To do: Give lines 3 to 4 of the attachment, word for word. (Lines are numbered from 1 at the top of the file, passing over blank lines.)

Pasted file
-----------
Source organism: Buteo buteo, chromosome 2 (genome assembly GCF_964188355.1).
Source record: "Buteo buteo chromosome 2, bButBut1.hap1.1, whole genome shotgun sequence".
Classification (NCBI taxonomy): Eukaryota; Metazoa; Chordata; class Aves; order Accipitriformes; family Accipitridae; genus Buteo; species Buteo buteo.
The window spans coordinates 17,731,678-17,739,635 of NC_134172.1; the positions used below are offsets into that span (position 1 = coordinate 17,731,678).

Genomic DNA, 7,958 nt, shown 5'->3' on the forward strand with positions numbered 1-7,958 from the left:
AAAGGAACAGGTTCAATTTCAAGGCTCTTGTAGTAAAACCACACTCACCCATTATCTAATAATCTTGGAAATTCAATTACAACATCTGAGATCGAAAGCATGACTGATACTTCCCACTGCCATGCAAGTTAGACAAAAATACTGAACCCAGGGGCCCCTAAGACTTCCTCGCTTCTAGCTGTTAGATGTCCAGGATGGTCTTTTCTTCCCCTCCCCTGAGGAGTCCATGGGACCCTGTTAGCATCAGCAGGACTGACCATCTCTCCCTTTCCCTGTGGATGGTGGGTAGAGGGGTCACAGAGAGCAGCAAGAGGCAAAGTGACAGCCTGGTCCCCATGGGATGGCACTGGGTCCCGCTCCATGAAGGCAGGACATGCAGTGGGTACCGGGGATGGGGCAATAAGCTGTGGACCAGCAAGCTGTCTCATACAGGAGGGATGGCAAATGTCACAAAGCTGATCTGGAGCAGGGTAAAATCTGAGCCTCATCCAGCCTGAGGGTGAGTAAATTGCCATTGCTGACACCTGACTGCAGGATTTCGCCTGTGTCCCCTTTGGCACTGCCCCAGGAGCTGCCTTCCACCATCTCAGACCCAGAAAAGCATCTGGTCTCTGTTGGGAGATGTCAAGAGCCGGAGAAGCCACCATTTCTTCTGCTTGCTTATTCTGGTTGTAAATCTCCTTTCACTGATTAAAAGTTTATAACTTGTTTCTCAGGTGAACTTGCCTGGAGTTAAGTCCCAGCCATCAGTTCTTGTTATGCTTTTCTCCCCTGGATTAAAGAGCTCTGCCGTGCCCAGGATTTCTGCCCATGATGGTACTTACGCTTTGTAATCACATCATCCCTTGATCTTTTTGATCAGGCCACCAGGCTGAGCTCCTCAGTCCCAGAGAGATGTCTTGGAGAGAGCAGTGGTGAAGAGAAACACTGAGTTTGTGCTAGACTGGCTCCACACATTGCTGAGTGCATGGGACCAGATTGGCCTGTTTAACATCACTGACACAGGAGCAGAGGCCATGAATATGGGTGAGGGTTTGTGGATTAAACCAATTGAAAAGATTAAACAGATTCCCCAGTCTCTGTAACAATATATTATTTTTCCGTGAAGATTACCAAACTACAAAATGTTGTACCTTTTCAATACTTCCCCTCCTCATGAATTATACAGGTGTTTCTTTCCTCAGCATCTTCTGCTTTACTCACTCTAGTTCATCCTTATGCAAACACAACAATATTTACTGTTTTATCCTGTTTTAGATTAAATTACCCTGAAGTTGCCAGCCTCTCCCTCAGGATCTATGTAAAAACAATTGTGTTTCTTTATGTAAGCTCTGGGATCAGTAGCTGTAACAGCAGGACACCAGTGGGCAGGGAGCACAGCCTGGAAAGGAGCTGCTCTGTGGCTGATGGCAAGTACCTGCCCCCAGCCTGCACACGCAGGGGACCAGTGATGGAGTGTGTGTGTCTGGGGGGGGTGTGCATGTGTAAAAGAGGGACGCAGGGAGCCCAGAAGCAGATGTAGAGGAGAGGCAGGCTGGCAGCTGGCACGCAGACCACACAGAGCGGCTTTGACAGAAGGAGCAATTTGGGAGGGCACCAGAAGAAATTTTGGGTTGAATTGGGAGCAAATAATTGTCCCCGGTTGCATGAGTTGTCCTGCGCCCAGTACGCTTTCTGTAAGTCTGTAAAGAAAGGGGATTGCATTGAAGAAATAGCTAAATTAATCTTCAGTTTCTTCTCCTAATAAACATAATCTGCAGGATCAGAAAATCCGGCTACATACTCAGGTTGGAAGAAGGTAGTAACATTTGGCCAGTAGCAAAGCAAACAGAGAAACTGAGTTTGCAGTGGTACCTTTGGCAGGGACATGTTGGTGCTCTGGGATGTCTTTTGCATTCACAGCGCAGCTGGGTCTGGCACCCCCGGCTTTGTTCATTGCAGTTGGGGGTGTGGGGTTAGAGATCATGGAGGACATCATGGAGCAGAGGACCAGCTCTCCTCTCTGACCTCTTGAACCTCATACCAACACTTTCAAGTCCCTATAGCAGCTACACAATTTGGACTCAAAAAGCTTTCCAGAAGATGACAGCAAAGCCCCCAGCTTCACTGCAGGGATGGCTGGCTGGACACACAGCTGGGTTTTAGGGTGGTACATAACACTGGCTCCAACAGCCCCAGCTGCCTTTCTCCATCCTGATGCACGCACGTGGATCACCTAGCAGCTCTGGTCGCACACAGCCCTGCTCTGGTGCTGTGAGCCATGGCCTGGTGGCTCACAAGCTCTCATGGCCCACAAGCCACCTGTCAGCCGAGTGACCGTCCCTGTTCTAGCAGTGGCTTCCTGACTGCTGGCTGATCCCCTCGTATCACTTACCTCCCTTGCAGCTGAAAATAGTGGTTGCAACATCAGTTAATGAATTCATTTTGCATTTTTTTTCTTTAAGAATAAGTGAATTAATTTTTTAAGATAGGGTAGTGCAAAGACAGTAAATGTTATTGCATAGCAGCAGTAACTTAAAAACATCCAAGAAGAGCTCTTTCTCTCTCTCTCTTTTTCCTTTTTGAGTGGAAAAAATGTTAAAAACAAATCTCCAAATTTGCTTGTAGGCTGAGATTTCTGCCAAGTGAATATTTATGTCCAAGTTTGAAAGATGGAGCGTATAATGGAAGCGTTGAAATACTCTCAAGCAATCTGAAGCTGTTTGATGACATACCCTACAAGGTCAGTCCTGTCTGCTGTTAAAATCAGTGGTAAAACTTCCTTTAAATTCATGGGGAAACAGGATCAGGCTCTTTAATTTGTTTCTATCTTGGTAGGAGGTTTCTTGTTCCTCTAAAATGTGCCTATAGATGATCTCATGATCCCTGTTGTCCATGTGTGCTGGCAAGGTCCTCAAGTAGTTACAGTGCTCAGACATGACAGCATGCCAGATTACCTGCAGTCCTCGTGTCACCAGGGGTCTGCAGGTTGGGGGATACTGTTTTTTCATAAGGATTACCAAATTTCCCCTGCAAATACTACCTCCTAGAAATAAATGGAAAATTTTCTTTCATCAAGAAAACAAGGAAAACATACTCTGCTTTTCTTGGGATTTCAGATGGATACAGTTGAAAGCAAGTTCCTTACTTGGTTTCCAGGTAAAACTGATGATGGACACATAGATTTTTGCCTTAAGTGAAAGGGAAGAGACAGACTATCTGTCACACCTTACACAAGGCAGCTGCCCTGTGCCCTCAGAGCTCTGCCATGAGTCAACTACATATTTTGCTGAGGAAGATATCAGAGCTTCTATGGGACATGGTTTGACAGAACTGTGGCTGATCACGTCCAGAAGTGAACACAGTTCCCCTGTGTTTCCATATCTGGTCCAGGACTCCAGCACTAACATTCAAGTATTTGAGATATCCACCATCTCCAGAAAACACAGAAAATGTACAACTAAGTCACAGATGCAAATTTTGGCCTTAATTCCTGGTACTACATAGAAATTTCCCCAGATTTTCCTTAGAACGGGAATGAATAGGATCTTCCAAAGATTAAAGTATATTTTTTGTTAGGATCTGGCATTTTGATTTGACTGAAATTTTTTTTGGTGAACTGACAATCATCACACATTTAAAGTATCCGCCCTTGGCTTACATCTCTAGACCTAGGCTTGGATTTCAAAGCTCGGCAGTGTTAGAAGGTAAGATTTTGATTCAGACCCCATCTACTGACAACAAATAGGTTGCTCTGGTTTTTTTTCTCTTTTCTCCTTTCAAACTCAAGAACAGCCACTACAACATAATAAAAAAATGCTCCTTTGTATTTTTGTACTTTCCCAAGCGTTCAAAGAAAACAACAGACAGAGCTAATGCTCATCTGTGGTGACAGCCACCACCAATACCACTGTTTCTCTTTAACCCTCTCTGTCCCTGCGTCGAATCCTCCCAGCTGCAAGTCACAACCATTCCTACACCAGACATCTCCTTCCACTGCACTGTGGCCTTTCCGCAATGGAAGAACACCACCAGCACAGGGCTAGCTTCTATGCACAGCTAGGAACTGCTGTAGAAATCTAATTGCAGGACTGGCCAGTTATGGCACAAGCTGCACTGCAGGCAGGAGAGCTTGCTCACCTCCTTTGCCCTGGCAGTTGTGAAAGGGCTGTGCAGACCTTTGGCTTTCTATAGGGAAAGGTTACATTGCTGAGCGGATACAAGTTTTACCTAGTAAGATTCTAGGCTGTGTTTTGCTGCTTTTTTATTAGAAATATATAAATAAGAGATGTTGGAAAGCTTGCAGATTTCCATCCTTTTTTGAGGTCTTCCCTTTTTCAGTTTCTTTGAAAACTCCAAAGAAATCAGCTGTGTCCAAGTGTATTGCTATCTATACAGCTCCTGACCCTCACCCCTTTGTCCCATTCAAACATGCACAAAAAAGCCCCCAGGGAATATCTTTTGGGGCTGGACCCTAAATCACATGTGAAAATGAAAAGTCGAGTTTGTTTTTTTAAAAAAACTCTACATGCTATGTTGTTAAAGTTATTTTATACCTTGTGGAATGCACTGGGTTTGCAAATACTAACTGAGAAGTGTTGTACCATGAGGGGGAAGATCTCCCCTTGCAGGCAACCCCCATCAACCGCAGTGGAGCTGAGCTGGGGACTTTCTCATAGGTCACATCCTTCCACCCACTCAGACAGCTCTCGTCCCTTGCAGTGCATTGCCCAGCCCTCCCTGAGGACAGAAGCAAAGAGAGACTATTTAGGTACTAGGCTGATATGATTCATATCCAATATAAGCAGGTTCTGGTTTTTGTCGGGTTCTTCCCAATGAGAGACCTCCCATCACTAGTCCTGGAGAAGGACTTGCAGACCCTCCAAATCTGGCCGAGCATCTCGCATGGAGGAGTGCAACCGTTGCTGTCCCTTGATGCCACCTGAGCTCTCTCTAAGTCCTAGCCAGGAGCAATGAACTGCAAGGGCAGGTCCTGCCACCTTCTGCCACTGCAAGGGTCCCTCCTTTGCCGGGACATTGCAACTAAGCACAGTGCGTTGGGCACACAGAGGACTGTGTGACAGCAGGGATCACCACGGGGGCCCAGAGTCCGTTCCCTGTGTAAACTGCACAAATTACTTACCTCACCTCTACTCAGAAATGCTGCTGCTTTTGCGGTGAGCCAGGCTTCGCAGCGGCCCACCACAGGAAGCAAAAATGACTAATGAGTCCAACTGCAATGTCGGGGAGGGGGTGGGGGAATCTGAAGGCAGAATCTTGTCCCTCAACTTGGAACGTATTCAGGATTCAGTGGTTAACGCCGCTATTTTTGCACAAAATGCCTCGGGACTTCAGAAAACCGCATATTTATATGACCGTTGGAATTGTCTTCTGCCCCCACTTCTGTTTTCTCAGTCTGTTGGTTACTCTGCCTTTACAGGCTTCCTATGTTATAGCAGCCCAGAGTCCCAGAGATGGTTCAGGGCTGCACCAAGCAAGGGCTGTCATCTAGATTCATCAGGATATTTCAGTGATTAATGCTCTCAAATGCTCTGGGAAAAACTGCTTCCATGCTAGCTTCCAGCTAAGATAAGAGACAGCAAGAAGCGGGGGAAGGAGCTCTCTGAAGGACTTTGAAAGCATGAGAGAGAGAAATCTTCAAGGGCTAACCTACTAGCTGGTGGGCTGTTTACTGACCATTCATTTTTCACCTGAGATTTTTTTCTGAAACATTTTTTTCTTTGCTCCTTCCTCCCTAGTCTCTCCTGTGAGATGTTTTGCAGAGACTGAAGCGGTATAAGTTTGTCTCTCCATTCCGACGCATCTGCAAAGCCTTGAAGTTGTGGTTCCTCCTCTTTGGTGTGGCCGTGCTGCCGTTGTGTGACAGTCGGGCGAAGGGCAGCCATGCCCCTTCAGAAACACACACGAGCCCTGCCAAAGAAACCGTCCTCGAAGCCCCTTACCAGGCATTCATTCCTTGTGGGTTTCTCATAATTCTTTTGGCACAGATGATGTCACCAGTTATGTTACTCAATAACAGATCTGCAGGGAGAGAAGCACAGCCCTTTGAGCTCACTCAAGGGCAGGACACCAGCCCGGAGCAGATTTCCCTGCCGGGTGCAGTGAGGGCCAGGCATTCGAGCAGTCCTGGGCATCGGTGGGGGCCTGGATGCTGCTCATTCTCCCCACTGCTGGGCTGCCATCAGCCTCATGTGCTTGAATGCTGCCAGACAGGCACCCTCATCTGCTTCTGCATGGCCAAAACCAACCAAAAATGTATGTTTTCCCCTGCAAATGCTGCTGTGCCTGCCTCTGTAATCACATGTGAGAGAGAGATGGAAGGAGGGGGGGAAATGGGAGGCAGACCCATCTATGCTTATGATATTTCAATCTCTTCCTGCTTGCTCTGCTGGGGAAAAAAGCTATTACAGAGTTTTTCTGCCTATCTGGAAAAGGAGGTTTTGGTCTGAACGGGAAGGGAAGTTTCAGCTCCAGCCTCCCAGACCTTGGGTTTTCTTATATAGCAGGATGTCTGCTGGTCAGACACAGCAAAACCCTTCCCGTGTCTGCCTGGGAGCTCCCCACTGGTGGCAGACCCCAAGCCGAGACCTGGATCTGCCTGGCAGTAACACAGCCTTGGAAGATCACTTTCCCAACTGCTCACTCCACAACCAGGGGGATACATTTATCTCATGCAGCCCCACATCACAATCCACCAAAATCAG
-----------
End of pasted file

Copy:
Classification (NCBI taxonomy): Eukaryota; Metazoa; Chordata; class Aves; order Accipitriformes; family Accipitridae; genus Buteo; species Buteo buteo.
The window spans coordinates 17,731,678-17,739,635 of NC_134172.1; the positions used below are offsets into that span (position 1 = coordinate 17,731,678).